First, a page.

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Common KC Mistakes to Avoid

Common KC Mistakes to Avoid

There are many misunderstandings surrounding the management of keratoconus. Many individuals with KC fall into patterns that could actually be making their condition worse, or at the very least causing unnecessary discomfort. Are you guilty of any of these?


The first mistake to avoid is eye-rubbing. It is a common habit, characterized by rubbing eyes with the knuckles (instead of fingertips) for an extended amount of time. Many people with eye allergies rub their eyes to seek some relief, however in an individual with KC, it can aggravate and make the disease worse. Talk to your doctor about medications that might provide relief from allergies if you find you are tempted to rub your itchy eyes.

Dr. Francis Price, MD has been treating KC patients for more than 35 years. He notes, “In my experience, eye-rubbing is often associated with KC. Continued eye-rubbing can negate the effects of both corneal transplants and crosslinking and, importantly, it is the one thing people can change (by not rubbing) that can influence the progression of the disease.” 


Something that individuals with KC should do, but often put off, is visiting their eye doctor regularly. KC is a progressive disease: your eyes need to be consistently monitored to ensure that your vision is the best it can be. Your prescription for contact lenses or eyeglasses may need to be updated to account for vision changes. Even if you have undergone cross-linking, you need to continue to return to your eye doctor as advised.


A final tip is to take proper care of your contact lenses. Most people with KC wear contact lenses on a daily basis, so it is important that they follow proper lens care. Lack of care, or improper use of supplies for your lenses can cause keratitis (inflammation of the cornea). Keratitis is caused by germs, and these germs can invade and infect your eye when lenses are worn past their replacement date or not cleaning them properly.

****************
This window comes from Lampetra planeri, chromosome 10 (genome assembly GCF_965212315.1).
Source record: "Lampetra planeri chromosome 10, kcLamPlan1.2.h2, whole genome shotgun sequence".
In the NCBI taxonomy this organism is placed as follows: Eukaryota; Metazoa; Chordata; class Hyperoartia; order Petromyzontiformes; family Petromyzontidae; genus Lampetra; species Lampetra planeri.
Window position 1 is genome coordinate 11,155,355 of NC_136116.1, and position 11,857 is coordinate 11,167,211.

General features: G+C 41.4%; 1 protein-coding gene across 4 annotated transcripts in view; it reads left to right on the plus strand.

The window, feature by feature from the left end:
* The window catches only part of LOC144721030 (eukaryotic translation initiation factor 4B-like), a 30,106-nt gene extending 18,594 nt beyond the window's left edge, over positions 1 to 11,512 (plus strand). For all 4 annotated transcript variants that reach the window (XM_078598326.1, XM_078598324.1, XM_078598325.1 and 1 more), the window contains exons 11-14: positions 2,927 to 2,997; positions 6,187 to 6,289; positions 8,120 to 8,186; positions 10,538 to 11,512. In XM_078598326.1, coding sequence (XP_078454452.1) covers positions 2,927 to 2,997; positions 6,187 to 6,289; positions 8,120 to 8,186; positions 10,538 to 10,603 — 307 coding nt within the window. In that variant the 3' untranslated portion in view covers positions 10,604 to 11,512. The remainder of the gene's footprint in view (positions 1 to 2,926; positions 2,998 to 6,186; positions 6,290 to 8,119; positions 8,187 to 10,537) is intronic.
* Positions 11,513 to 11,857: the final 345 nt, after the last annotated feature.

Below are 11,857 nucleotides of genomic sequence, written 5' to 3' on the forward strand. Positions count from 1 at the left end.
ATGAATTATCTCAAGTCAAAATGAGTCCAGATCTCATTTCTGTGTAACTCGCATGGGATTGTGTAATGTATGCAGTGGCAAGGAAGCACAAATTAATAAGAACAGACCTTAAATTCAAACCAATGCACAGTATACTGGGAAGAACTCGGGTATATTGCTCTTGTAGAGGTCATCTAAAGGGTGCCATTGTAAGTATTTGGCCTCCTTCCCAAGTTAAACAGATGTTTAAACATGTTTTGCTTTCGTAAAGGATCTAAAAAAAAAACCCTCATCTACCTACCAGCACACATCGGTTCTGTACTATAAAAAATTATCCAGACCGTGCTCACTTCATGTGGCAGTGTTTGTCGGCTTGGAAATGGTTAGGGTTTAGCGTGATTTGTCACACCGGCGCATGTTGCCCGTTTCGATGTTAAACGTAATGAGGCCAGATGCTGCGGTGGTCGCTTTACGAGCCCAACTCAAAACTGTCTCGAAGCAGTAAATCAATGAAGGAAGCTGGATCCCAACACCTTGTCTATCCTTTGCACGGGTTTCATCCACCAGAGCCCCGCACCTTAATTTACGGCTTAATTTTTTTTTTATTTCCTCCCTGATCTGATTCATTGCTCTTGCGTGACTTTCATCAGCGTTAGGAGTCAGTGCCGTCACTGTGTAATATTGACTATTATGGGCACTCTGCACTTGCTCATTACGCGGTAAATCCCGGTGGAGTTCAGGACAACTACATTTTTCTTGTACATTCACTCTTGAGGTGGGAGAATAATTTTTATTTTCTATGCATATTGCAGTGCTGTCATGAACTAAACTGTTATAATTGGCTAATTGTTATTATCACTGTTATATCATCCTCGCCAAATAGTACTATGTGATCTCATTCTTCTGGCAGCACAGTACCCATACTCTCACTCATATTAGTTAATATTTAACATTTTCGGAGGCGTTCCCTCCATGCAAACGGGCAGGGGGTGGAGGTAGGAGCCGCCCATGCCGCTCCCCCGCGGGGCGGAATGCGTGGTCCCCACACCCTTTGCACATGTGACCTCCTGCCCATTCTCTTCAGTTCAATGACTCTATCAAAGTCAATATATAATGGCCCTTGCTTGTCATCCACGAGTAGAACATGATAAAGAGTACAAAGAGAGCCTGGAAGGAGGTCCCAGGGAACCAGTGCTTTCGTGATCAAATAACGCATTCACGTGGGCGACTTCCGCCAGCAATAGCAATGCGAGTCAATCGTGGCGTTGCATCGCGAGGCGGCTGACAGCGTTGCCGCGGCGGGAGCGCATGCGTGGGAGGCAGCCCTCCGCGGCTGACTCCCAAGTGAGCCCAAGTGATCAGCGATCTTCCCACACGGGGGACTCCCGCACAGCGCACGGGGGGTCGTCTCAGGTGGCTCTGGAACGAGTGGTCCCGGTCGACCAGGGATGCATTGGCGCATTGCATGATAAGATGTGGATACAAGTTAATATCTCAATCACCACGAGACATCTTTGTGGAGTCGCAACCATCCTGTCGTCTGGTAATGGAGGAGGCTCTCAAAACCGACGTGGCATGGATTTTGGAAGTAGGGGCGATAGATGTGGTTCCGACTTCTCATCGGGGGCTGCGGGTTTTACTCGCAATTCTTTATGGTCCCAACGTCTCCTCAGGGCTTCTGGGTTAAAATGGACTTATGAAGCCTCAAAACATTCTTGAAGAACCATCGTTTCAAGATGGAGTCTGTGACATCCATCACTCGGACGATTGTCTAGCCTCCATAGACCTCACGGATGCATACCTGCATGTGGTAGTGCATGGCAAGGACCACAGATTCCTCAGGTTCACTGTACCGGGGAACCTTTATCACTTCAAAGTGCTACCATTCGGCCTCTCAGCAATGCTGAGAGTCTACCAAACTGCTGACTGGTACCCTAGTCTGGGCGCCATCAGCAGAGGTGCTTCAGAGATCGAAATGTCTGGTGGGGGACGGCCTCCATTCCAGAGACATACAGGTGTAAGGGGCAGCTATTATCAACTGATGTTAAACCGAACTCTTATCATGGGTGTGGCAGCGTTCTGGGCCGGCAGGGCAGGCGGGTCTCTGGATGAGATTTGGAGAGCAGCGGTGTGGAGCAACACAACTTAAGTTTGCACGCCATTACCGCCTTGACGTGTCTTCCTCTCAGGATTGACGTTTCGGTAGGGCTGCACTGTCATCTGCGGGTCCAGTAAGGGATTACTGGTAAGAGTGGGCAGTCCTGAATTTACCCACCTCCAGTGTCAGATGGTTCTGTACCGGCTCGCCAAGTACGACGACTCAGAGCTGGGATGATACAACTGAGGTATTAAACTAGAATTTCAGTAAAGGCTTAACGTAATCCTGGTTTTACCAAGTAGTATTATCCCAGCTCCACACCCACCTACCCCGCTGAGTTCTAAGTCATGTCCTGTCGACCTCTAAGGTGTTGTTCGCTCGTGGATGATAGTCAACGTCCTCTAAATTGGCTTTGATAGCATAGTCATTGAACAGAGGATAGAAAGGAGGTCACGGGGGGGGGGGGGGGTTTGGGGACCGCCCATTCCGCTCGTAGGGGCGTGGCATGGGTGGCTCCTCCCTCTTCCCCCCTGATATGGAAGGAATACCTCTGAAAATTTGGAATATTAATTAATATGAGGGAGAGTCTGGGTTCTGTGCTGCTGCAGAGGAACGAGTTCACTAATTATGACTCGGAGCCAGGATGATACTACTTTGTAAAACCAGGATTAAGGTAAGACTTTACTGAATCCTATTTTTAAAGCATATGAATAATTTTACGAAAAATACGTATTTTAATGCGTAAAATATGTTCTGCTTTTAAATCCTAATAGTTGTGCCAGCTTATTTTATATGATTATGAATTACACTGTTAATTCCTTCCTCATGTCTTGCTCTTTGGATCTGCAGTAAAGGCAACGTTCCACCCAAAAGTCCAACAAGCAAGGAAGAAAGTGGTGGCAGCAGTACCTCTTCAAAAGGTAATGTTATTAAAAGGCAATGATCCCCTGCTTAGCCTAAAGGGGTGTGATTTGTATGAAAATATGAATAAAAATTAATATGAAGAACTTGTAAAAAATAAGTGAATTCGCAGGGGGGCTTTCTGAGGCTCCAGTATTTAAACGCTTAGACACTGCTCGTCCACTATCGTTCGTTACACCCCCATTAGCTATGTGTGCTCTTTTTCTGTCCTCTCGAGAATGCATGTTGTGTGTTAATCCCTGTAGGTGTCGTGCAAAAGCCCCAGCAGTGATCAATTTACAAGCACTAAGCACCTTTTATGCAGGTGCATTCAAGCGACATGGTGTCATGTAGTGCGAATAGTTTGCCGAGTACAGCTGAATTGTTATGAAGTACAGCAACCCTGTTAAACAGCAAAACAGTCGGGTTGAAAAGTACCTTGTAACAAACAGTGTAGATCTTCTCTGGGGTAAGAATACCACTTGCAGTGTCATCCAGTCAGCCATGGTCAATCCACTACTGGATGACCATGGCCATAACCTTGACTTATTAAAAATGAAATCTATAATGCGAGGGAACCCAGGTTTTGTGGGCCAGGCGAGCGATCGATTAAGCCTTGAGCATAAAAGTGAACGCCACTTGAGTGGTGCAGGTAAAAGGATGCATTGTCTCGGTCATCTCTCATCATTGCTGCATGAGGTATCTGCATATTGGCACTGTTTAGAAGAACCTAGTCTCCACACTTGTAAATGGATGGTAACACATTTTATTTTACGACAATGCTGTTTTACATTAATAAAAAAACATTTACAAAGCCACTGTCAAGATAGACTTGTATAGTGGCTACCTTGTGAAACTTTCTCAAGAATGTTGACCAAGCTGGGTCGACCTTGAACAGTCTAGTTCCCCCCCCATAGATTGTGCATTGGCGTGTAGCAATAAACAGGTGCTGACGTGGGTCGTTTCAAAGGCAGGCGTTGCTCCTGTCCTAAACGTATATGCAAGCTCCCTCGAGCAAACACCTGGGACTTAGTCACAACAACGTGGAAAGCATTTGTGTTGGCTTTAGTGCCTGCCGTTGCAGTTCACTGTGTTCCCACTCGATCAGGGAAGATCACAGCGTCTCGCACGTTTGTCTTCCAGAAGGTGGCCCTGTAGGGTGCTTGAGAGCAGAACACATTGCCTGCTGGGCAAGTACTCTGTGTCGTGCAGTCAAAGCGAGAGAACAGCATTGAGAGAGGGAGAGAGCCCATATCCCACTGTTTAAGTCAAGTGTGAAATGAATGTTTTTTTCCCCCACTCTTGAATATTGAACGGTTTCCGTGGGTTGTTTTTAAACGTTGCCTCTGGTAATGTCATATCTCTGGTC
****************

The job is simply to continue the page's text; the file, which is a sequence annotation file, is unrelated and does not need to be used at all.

Some tips for caring for your lenses properly are:

  • Wash and dry your hands before touching your contact lenses
  • Do not sleep in your contacts
  • Don’t wear contacts in the shower or while swimming
  • Rub and rinse contacts with solution each time you clean them, not with water or saliva
  • Always use fresh disinfecting solution – don’t “top off” by adding new solution to old
  • Never store your contacts in water
  • Replace your contacts as often as your doctor suggests
  • Wash your case every day with disinfecting solution (not water!) and leave it to dry upside down with the caps off
  • Replace your case at least every three months


 Dr. Francis Price, MD, is the founder and president of the Cornea Research Foundation of America and the founder of Price Vision Group, a specialty ophthalmic practice located in Indianapolis. Visit for more info.